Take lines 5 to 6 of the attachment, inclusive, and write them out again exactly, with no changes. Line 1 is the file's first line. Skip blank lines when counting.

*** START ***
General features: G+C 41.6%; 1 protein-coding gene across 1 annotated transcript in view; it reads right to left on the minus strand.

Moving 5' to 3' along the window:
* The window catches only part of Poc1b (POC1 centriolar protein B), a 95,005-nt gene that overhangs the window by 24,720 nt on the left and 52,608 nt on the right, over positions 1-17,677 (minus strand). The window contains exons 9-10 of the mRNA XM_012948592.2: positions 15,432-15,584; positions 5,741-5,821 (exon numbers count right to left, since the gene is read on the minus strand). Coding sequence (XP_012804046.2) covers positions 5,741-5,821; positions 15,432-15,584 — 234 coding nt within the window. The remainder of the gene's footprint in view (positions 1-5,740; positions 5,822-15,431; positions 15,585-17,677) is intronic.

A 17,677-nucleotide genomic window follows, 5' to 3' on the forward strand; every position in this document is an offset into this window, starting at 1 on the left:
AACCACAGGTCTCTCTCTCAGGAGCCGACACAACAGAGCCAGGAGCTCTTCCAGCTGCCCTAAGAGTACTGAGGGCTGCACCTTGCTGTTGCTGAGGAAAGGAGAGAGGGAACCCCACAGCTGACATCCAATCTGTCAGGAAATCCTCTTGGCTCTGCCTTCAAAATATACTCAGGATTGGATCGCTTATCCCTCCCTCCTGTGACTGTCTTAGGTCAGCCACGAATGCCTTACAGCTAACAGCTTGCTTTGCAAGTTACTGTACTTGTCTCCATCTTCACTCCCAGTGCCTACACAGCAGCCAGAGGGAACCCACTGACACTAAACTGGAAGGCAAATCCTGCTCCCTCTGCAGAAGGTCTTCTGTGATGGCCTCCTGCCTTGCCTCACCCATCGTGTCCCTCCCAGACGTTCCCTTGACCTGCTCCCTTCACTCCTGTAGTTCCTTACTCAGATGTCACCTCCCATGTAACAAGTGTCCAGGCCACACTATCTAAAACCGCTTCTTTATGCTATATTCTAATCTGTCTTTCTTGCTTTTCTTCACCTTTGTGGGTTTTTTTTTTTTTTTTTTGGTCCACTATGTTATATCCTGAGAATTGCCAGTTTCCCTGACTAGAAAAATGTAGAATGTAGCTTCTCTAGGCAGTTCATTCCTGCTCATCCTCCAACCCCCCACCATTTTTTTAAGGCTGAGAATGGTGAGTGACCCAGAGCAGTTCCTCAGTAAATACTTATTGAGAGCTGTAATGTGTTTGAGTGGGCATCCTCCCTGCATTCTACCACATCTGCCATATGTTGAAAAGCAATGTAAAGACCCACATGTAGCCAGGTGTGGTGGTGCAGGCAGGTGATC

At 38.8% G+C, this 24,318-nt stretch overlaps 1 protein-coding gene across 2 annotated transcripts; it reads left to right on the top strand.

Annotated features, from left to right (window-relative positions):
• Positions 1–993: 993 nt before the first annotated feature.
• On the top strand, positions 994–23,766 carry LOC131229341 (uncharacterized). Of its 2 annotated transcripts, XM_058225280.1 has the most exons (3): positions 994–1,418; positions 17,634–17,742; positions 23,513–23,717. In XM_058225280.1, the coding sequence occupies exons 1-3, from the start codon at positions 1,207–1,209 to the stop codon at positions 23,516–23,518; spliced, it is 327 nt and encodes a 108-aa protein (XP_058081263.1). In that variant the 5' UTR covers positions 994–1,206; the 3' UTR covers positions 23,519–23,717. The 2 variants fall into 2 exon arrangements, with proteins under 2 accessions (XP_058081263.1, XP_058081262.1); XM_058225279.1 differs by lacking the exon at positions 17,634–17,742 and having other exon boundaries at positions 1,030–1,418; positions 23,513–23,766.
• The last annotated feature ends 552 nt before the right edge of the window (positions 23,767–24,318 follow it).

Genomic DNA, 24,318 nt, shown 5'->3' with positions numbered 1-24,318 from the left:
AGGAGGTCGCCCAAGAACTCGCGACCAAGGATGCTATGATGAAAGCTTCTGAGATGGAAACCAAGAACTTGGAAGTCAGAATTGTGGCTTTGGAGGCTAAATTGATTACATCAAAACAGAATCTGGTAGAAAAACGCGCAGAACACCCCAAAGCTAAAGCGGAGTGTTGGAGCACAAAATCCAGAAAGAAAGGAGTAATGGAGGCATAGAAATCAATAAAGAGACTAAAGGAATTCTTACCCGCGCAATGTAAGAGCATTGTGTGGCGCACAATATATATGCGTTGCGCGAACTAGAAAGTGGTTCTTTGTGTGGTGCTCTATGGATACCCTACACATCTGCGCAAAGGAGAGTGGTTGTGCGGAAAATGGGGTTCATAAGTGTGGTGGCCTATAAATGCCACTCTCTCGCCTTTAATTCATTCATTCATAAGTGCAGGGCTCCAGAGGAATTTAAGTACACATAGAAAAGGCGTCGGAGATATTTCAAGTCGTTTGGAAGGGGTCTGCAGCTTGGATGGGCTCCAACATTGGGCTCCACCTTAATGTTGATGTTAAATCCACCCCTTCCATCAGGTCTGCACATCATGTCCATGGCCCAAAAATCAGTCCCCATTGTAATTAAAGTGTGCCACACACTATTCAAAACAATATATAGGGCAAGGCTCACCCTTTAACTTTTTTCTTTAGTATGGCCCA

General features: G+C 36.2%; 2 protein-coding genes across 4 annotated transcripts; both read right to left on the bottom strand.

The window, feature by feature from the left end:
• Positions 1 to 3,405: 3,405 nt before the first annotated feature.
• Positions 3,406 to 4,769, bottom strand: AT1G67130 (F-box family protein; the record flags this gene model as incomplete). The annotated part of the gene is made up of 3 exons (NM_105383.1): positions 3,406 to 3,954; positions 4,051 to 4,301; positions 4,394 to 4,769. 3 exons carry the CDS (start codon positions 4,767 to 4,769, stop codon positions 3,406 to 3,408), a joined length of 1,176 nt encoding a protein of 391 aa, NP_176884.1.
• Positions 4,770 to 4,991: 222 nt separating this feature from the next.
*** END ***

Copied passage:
AACCACAGGTCTCTCTCTCAGGAGCCGACACAACAGAGCCAGGAGCTCTTCCAGCTGCCCTAAGAGTACTGAGGGCTGCACCTTGCTGTTGCTGAGGAAAGGAGAGAGGGAACCCCACAGCTGACATCCAATCTGTCAGGAAATCCTCTTGGCTCTGCCTTCAAAATATACTCAGGATTGGATCGCTTATCCCTCCCTCCTGTGACTGTCTTAGGTCAGCCACGAATGCCTTACAGCTAACAGCTTGCTTTGCAAGTTACTGTACTTGTCTCCATCTTCACTCCCAGTGCCTACACAGCAGCCAGAGGGAACCCACTGACACTAAACTGGAAGGCAAATCCTGCTCCCTCTGCAGAAGGTCTTCTGTGATGGCCTCCTGCCTTGCCTCACCCATCGTGTCCCTCCCAGACGTTCCCTTGACCTGCTCCCTTCACTCCTGTAGTTCCTTACTCAGATGTCACCTCCCATGTAACAAGTGTCCAGGCCACACTATCTAAAACCGCTTCTTTATGCTATATTCTAATCTGTCTTTCTTGCTTTTCTTCACCTTTGTGGGTTTTTTTTTTTTTTTTTTGGTCCACTATGTTATATCCTGAGAATTGCCAGTTTCCCTGACTAGAAAAATGTAGAATGTAGCTTCTCTAGGCAGTTCATTCCTGCTCATCCTCCAACCCCCCACCATTTTTTTAAGGCTGAGAATGGTGAGTGACCCAGAGCAGTTCCTCAGTAAATACTTATTGAGAGCTGTAATGTGTTTGAGTGGGCATCCTCCCTGCATTCTACCACATCTGCCATATGTTGAAAAGCAATGTAAAGACCCACATGTAGCCAGGTGTGGTGGTGCAGGCAGGTGATC

At 38.8% G+C, this 24,318-nt stretch overlaps 1 protein-coding gene across 2 annotated transcripts; it reads left to right on the top strand.